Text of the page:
Having a balcony also enables you to consistently focus on the horizon line, which tends to keep what you see in sync with the ship’s movement, thereby minimizing any feelings of motion.
X-Factor: How much time will you spend in the room
In my opinion, the real question when it comes to booking a balcony or not is how much time will you really spend in the room to take advantage of the balcony.
Interior staterooms tend to be the starting point in terms of pricing and square footage, and they are ideal for anyone who does not plan to spend much time in their rooms beyond sleeping and showering. A balcony room offers more space and great views, but with so much going onboard your ship it is easy to end up elsewhere beyond your room.
Unfortunately first time cruisers will not know until they actually get onboard which parts of the ship they will gravitate towards, so it is more of a guess.
Ultimately, you need to consider what your plans are for onboard the ship and on shore and think about how much a balcony stateroom would enhance your cruise vacation.
Do you think a balcony room is worth it? Have you stayed in a balcony room before? Share your experiences in the comments below!
Royal Caribbean is introducing a new bid-based stateroom upgrade program, known as RoyalUp.
RoyalUp begins on November 28, 2018. Guests will receive an email if their sailing is eligible and they will have the opportunity to browse through staterooms available for upgrade on their sailing. They will select the dollar amount they are willing to pay for the upgrade and submit their bid.
The RoyalUp offer amount is per person for the entire duration of the cruise. Offers are based on two occupants per stateroom - only the first and second guest will be charged. If there are more than 2 guests in the reservation (between 2 and 5 passengers), the offer amount submitted will be per guest but only for the first and second guest on the reservation.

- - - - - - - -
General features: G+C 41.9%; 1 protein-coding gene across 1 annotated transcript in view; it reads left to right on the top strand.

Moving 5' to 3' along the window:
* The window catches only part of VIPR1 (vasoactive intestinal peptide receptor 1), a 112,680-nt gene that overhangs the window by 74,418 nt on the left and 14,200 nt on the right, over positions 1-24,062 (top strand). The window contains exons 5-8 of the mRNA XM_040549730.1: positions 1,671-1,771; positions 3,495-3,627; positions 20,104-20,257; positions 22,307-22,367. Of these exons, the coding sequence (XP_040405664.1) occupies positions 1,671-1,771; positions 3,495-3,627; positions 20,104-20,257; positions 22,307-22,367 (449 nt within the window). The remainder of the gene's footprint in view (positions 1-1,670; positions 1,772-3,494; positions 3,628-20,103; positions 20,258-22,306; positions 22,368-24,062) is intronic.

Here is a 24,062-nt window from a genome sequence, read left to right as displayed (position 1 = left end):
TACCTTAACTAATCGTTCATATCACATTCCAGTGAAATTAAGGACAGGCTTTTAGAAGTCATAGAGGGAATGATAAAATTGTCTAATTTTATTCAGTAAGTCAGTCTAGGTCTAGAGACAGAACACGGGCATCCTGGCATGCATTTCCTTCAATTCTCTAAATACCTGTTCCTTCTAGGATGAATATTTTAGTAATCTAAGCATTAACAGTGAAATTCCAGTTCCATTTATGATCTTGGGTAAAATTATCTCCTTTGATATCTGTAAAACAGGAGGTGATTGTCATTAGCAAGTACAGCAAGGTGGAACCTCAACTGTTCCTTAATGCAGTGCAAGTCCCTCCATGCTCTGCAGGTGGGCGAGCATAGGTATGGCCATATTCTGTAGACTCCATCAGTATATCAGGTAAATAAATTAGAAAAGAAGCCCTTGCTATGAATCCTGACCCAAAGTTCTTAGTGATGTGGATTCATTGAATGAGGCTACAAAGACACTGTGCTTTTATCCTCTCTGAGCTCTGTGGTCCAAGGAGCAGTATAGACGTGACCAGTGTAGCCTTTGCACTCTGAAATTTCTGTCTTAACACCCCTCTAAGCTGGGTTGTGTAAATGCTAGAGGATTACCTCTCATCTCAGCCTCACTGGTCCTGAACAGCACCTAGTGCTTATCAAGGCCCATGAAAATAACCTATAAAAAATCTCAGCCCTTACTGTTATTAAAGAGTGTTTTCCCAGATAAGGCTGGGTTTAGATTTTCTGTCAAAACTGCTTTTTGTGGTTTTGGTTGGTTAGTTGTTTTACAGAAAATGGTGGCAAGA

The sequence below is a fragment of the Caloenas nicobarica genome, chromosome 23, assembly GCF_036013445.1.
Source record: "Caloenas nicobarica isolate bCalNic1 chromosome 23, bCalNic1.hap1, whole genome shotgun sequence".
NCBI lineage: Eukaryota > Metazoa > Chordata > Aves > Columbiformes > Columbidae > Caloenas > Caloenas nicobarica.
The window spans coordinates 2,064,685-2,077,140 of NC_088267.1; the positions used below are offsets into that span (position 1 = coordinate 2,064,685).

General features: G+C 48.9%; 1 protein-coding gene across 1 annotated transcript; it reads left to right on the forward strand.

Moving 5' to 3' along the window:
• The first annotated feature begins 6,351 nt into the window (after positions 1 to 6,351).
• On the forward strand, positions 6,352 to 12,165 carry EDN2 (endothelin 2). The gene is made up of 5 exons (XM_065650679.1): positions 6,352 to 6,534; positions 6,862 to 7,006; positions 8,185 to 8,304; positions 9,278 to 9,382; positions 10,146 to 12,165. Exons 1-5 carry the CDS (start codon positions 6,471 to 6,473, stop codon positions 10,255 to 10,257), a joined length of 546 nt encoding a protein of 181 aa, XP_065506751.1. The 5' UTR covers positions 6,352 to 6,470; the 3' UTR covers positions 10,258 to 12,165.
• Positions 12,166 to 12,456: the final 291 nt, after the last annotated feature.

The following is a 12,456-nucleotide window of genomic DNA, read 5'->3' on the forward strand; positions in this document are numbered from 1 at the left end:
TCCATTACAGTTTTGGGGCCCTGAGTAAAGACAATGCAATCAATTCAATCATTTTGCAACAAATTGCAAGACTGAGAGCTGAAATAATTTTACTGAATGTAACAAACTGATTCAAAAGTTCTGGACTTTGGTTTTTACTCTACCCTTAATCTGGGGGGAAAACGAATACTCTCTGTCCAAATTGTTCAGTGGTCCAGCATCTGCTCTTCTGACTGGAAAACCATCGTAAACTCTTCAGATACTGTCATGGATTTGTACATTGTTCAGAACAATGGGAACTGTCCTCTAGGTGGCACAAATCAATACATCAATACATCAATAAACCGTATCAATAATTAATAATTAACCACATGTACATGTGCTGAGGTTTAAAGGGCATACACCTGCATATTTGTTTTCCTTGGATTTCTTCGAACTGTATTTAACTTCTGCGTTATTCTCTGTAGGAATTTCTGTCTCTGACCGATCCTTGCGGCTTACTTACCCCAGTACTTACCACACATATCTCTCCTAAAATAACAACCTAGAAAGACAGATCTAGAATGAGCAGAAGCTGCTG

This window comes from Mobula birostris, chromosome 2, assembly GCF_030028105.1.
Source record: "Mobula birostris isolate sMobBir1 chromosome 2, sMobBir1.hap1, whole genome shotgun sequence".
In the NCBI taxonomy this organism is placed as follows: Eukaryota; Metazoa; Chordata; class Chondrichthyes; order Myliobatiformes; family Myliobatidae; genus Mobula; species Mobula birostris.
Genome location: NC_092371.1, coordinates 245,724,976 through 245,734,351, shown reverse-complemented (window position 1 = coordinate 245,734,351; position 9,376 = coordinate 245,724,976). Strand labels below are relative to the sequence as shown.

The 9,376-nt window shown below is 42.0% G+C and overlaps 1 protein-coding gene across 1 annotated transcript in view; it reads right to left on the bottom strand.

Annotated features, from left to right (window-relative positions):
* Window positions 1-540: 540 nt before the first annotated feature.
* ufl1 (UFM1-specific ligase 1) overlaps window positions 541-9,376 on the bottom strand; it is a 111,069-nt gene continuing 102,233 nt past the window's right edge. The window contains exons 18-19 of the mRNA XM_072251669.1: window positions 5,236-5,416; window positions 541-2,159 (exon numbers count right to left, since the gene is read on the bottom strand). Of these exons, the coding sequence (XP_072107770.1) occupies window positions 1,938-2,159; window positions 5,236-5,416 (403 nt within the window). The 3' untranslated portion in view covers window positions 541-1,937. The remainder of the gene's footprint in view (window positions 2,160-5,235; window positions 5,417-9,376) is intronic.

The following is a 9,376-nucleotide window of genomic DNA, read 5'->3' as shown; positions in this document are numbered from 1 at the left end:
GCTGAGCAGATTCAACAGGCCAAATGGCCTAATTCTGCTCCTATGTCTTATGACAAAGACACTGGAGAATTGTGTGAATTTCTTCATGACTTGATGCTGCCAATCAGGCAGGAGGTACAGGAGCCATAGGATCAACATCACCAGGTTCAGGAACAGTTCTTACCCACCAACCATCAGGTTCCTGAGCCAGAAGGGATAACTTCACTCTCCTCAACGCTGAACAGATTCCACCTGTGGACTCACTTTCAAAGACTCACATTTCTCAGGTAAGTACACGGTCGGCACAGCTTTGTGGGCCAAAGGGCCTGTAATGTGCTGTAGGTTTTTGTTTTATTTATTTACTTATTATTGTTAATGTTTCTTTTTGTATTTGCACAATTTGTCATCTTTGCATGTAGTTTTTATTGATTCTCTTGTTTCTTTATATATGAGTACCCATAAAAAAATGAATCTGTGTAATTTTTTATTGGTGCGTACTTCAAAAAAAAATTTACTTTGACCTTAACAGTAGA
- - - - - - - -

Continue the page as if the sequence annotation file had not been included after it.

Guests cannot choose the location or specific features of the upgraded cabin, as it depends on availability.
In terms of groups, Royal Caribbean cannot guarantee that all reservations traveling together will be upgraded. Under the circumstance that all reservations are upgraded, Royal Caribbean cannot guarantee that all the upgraded cabins will be close together.
Guests can make bids across multiple categories to increase your chances of having an offer accepted. If using a travel agent, they can handle the entire bidding process for you.
Upgrade bids can be accepted anytime from the moment it is submitted up until 2 days prior to voyage departure. You will receive an email notifying you of the accepted offer.
Guests can modify or cancel the offer up until 2 days prior to departure, provided that the offer has not already been accepted by RCI and provided their credit card has not been charged.
What do you think of this new offer? Will you be using it? Share your thoughts in the comments.
We have a brand new Royal Caribbean Blog video today, and we are listing the top reasons to book a balcony cabin on your Royal Caribbean cruise!
There are many great stateroom choices when booking a cruise, and certainly a room with private balcony is one of the most intriguing options. Having your own private space to enjoy the view of the ocean, a gentle breeze and the activities in port are a fabulous way to spend any cruise.
Why would booking this type of cruise room be a good idea? We are sharing some compelling reasons to go for a balcony cabin when you book a cruise.
We have a brand new Royal Caribbean Blog video today, and we are listing the top reasons to book an inside cabin on your Royal Caribbean cruise!
Is it worth it to book an inside cabin on a Royal Caribbean cruise? Royal Caribbean's ships have plenty of inside cabins to offer and they tend to be the smallest and cheapest rooms, and yet plenty of people book them. In fact, on most sailings the cruise line will fill every one.
Why would booking this type of cruise room be a good idea? We have a few good reasons why an inside cabin is a great choice.